messagequeue or a CTRL_CLOSE_EVENT to a console program. Both of these can be handled by the
offending application. If the application does not respond to the message or the event in a
timely fashion, the OS will "kill" the process by calling Win32's "TerminateProcess" API.
The latter cannot be trapped, simply because no more user code will run in that process, the
user portion of a process is cleaned up without returning a thread quantum to the process,.
Note that here I'm saying user portion, a process that get's stucked into kernel space (say
in a driver) won't go away completely (only the user's portion will) if the (badly behaving)
driver doesn't clean-up and return to the OS, this is what you may have noticed using
taskman.
Now the whole question is - why does the end-user use taskman to *end* a task? Isn't it
easier to close/exit the application in a normal way? My guess is that the application is
stucked somewhere (endless loop, dead-locked, locked in kernel, etc..) and the user has no
other means than using "taskman" to terminate the application, but *if* the application is
stucked somewhere it cannot handle the message/event and it will get "killed" by
'TerminateProcess" which cannot be trapped and that was my exact point.

Willy.

Dec 7 '06 #6

P: n/a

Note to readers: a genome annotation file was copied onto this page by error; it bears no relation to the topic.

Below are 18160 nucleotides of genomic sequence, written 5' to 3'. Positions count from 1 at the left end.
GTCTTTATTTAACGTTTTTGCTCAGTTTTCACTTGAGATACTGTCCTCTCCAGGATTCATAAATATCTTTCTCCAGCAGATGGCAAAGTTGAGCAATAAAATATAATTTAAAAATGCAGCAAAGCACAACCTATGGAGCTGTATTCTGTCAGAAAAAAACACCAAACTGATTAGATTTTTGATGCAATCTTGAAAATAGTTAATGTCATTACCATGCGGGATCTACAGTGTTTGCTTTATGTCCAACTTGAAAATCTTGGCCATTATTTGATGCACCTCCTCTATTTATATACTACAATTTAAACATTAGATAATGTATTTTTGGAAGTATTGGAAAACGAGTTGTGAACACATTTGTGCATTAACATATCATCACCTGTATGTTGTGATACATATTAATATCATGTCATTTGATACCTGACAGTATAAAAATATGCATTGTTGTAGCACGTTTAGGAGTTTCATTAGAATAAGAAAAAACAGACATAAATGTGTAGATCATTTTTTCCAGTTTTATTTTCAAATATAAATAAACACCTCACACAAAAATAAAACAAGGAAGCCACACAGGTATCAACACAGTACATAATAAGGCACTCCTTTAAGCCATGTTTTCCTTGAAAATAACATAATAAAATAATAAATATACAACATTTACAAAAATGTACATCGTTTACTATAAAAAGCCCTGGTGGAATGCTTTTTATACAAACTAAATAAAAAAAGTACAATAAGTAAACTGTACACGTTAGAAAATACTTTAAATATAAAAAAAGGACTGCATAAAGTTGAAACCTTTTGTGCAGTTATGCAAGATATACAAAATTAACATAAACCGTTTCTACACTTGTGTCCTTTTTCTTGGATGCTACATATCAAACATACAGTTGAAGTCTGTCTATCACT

"Willy Denoyette [MVP]" <wi*************@telenet.bewrote:
>Using "End task" in taskman will try to "End a process" or try to "Kill " a process,
taskman's "End process" will ask the OS to send a WM_CLOSE message to the UI thread
messagequeue or a CTRL_CLOSE_EVENT to a console program. Both of these can be handled by the
offending application. If the application does not respond to the message or the event in a
timely fashion, the OS will "kill" the process by calling Win32's "TerminateProcess" API.

Now the whole question is - why does the end-user use taskman to *end* a task? Isn't it
easier to close/exit the application in a normal way?
I use the taskman "end task" as the standard way to exit several of my
utilities -- the small ones that run in the background and have no
user-interface as all. E.g. my "keymouse" program which turns the
right-alt-key into a virtual right-mouse-button (for people whose mice
have only one button...)
http://www.wischik.com/lu/Programmer/Keymouse

And exactly as you say, all I do is handle the WM_CLOSE message to do
the tidying up.

As for educating the user not to use EndProcess? My instinct is to
write a registry key when the application starts, and clear it when
the application ends. Upon application startup I check the key. If it
has been set then I pop up a box saying "Sorry, this application seems
to have crashed last time it was run. Where possible, try to exit the
application through File>Exit."

--
Lucian
Dec 7 '06 #7

P: n/a
"Lucian Wischik" <lu***@wischik.comwrote in message
news:al********************************@4ax.com...
"Willy Denoyette [MVP]" <wi*************@telenet.bewrote:
>>Using "End task" in taskman will try to "End a process" or try to "Kill " a process,
taskman's "End process" will ask the OS to send a WM_CLOSE message to the UI thread
messagequeue or a CTRL_CLOSE_EVENT to a console program. Both of these can be handled by
the
offending application. If the application does not respond to the message or the event in
a
timely fashion, the OS will "kill" the process by calling Win32's "TerminateProcess" API.